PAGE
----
March 11, 2011
Sleep And Learning
(Ivanhoe Newswire) -- Why do we sleep? I mean, we spend so much of our time sleeping that it must be doing something important. It seems pretty simple right? Not exactly. There are myriad theories about rapid eye movement (REM) sleep, however, scientists have spent many sleepless nights determining why we spend so many hours in light, dreamless slumber. Well, according to a new-fangled study, it is suggested that we are busy recharging our brain's learning capacity during this traditionally undervalued phase of sleep, which can take up half the night.
Researchers at UC Berkeley have discovered convincing evidence that bursts of brain waves commonly referred to as "sleep spindles" may be networking between key regions of the brain in order to clear a path to learning. These electrical impulses assist in shifting fact-based memories from the brain's hippocampus "“ which has limited storage space "“ to the prefrontal cortex's "hard drive," thus freeing up the hippocampus to take in new data. Spindles are fast pulses of electricity generated throughout non-REM sleep, and moreover can occur up to 1,000 times a night.
"All these pieces of the puzzle tell a consistent and compelling story "“ that sleep spindles predict learning refreshment," which Matthew Walker, associate professor of psychology and neuroscience at UC Berkeley and senior author of the study, was quoted as saying.
It was also reported that this spindle-driven networking was most likely to occur during Stage 2 of non-Rapid Eye Movement (NREM) sleep, which occurs before we reach the deepest NREM sleep and the dream state known as Rapid Eye Movement (REM) sleep. This shallow stage of dreamless slumber can account for half our sleeping hours, and happens most commonly throughout the second half of the night, or in the latter part of a period in which we sleep.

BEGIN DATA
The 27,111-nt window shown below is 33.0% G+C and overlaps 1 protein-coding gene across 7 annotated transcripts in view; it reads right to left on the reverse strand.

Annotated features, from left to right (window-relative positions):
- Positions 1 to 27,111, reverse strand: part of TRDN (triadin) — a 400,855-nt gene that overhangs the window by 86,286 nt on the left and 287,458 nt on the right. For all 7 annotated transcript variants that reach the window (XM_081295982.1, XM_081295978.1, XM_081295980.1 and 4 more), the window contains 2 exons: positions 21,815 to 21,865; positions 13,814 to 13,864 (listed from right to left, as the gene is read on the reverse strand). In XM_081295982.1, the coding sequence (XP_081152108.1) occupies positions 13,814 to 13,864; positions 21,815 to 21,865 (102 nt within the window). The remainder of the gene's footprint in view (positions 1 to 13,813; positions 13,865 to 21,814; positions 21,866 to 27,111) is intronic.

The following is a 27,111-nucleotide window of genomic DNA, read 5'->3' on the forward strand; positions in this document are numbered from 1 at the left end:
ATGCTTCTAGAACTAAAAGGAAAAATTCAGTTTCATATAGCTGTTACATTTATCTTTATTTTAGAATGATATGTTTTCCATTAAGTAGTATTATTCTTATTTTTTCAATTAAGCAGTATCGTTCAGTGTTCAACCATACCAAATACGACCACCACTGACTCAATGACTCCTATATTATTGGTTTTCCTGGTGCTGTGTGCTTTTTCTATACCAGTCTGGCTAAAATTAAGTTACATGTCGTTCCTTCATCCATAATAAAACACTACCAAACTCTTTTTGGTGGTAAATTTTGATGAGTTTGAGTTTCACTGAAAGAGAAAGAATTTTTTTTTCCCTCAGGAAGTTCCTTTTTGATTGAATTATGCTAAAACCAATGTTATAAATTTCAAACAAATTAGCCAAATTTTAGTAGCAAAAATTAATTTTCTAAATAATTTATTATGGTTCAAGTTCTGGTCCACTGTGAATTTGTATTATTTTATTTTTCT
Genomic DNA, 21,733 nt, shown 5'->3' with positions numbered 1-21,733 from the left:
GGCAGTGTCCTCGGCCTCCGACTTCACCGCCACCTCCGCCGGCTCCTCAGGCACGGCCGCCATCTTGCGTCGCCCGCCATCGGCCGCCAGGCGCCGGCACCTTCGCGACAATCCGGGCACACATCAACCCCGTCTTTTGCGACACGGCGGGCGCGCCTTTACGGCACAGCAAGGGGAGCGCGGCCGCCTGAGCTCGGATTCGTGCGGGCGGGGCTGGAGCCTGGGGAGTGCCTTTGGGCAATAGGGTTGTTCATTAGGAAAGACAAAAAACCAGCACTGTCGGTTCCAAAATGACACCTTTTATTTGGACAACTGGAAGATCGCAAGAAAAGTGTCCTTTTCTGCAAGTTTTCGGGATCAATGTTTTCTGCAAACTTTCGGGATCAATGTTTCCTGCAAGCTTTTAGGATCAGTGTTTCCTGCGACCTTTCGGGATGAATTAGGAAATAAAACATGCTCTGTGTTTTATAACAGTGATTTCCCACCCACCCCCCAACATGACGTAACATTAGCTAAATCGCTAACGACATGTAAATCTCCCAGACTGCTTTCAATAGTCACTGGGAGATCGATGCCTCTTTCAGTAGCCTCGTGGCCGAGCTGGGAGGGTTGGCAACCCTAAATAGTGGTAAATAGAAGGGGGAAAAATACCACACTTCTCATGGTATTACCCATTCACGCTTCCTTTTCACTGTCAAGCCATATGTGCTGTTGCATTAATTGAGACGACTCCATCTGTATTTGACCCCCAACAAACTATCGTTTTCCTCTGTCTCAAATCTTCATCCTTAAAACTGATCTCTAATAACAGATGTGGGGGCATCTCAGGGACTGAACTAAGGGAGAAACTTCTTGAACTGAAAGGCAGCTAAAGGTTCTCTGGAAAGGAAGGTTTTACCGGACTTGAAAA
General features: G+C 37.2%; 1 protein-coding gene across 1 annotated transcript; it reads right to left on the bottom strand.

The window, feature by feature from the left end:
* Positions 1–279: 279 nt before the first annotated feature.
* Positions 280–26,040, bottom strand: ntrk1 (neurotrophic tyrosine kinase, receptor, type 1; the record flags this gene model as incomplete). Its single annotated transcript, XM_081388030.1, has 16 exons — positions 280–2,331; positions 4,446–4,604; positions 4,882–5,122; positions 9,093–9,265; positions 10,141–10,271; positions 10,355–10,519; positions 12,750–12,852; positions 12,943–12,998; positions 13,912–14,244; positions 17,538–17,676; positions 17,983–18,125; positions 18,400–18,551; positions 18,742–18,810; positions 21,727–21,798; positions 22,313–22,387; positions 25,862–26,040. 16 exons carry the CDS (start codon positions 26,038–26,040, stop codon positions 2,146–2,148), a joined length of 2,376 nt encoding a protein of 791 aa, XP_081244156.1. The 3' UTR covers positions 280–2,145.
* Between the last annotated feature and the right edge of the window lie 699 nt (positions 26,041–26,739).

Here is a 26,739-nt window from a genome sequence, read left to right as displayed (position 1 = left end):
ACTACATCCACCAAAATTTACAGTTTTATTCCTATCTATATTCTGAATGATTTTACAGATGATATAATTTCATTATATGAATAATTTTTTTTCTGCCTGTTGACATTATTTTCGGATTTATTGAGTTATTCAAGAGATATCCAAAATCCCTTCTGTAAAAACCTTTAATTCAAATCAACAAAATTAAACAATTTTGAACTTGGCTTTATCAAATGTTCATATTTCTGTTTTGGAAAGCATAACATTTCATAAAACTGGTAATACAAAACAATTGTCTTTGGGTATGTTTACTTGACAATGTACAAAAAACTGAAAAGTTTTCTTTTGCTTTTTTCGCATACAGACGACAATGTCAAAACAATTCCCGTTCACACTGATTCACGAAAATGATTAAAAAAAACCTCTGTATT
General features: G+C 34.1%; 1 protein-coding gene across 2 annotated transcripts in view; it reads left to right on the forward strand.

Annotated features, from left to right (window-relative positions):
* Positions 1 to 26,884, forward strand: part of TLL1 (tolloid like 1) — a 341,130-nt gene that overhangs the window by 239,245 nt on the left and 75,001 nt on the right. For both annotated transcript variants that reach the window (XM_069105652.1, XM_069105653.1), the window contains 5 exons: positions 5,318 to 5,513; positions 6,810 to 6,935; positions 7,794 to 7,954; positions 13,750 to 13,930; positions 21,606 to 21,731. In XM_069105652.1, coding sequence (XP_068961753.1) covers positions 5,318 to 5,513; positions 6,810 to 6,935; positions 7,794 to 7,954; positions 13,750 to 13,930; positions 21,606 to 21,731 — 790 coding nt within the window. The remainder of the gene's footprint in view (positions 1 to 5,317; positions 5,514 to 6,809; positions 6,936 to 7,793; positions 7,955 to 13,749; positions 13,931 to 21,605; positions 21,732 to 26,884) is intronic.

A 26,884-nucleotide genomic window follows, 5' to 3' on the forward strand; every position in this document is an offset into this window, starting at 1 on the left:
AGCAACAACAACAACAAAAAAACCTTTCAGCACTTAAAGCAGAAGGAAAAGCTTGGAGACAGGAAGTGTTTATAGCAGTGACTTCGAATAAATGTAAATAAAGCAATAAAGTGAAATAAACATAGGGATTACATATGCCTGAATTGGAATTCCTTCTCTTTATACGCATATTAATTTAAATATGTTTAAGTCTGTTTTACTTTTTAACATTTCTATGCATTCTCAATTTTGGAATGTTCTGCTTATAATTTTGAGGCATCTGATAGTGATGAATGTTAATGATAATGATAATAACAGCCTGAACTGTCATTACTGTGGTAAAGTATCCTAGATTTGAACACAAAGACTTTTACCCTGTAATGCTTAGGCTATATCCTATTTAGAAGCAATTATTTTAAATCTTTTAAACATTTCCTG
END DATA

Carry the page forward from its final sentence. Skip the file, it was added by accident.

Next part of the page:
"A lot of that spindle-rich sleep is occurring the second half of the night, so if you sleep six hours or less, you are shortchanging yourself. You will have fewer spindles, and you might not be able to learn as much," which Bryce Mander, a post-doctoral fellow in psychology at UC Berkeley and lead author of the study, was quoted as saying.
As for broader societal ramifications, researchers reported evidence that brain waves during the latter part of the sleep period promote our ability to store fact-based memories raises the question of whether the early school day is most advantageous for learning.
"These findings further highlight the importance of sleep in our educational populations, where the need for learning is great, yet late bedtimes and early school start times prevent adequate sleep amounts," Mander added.
Walker and his team of sleepless scientists took 44 hale and hearty young adults and subjected them to meticulous memorization tasks intended to tax the hippocampus. All of the participants performed at comparable levels. The group was then divided, with one half taking a 90-minute nap while the other half stayed wide awake.
That evening, the whole group was subjected to another round of intensive learning. The capability to memorize novel information deteriorated for those who had remained awake throughout the day. In contrast, those who had napped not only performed better than the waking group, but also improved their capability for learning, as if sleep had refreshed their memory capacity.
"Our findings demonstrate that sleep may selectively seek out and operate on our memory systems to restore their critical functions," Walker concluded. "This discovery indicates that we not only need sleep after learning to consolidate what we've memorized, but that we also need it before learning, so that we can recharge and soak up new information the next day."
SOURCE: Current Biology, 8 March 2011